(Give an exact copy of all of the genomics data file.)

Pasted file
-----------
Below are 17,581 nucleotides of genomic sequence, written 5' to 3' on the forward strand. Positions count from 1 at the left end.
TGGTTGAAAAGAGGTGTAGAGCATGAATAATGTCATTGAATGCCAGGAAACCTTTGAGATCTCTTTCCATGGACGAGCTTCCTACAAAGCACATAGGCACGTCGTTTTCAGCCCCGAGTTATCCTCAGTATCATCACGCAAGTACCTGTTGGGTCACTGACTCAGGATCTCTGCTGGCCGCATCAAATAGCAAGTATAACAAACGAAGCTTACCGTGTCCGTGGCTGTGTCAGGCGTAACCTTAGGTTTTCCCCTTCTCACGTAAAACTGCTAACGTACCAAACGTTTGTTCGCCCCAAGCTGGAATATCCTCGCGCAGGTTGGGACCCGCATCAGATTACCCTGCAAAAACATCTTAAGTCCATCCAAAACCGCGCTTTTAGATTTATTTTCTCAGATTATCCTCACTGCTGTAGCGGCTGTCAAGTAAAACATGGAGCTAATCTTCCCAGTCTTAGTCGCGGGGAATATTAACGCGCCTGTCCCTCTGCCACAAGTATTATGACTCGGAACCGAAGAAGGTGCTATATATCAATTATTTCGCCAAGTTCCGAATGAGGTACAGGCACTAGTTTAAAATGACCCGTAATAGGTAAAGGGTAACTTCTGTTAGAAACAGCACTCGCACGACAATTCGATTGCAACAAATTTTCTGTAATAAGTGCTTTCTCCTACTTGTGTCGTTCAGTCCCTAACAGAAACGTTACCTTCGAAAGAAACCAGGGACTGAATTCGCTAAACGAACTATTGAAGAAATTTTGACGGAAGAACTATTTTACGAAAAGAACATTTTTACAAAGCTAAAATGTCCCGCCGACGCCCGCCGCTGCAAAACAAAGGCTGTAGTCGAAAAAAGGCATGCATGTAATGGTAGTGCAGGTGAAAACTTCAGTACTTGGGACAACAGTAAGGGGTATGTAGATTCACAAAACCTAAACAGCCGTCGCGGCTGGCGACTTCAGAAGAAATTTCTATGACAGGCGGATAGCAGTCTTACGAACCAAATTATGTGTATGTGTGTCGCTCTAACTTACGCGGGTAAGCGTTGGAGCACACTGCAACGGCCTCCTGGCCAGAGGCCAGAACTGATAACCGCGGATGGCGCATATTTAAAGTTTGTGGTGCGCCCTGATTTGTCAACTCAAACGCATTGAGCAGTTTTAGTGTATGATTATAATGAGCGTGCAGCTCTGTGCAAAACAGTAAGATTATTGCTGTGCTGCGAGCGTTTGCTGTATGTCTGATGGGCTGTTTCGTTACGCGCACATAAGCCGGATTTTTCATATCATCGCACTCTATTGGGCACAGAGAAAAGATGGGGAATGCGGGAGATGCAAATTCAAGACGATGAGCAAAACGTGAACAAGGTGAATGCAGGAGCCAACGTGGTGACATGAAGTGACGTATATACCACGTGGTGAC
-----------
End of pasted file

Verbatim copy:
Below are 17,581 nucleotides of genomic sequence, written 5' to 3' on the forward strand. Positions count from 1 at the left end.
TGGTTGAAAAGAGGTGTAGAGCATGAATAATGTCATTGAATGCCAGGAAACCTTTGAGATCTCTTTCCATGGACGAGCTTCCTACAAAGCACATAGGCACGTCGTTTTCAGCCCCGAGTTATCCTCAGTATCATCACGCAAGTACCTGTTGGGTCACTGACTCAGGATCTCTGCTGGCCGCATCAAATAGCAAGTATAACAAACGAAGCTTACCGTGTCCGTGGCTGTGTCAGGCGTAACCTTAGGTTTTCCCCTTCTCACGTAAAACTGCTAACGTACCAAACGTTTGTTCGCCCCAAGCTGGAATATCCTCGCGCAGGTTGGGACCCGCATCAGATTACCCTGCAAAAACATCTTAAGTCCATCCAAAACCGCGCTTTTAGATTTATTTTCTCAGATTATCCTCACTGCTGTAGCGGCTGTCAAGTAAAACATGGAGCTAATCTTCCCAGTCTTAGTCGCGGGGAATATTAACGCGCCTGTCCCTCTGCCACAAGTATTATGACTCGGAACCGAAGAAGGTGCTATATATCAATTATTTCGCCAAGTTCCGAATGAGGTACAGGCACTAGTTTAAAATGACCCGTAATAGGTAAAGGGTAACTTCTGTTAGAAACAGCACTCGCACGACAATTCGATTGCAACAAATTTTCTGTAATAAGTGCTTTCTCCTACTTGTGTCGTTCAGTCCCTAACAGAAACGTTACCTTCGAAAGAAACCAGGGACTGAATTCGCTAAACGAACTATTGAAGAAATTTTGACGGAAGAACTATTTTACGAAAAGAACATTTTTACAAAGCTAAAATGTCCCGCCGACGCCCGCCGCTGCAAAACAAAGGCTGTAGTCGAAAAAAGGCATGCATGTAATGGTAGTGCAGGTGAAAACTTCAGTACTTGGGACAACAGTAAGGGGTATGTAGATTCACAAAACCTAAACAGCCGTCGCGGCTGGCGACTTCAGAAGAAATTTCTATGACAGGCGGATAGCAGTCTTACGAACCAAATTATGTGTATGTGTGTCGCTCTAACTTACGCGGGTAAGCGTTGGAGCACACTGCAACGGCCTCCTGGCCAGAGGCCAGAACTGATAACCGCGGATGGCGCATATTTAAAGTTTGTGGTGCGCCCTGATTTGTCAACTCAAACGCATTGAGCAGTTTTAGTGTATGATTATAATGAGCGTGCAGCTCTGTGCAAAACAGTAAGATTATTGCTGTGCTGCGAGCGTTTGCTGTATGTCTGATGGGCTGTTTCGTTACGCGCACATAAGCCGGATTTTTCATATCATCGCACTCTATTGGGCACAGAGAAAAGATGGGGAATGCGGGAGATGCAAATTCAAGACGATGAGCAAAACGTGAACAAGGTGAATGCAGGAGCCAACGTGGTGACATGAAGTGACGTATATACCACGTGGTGAC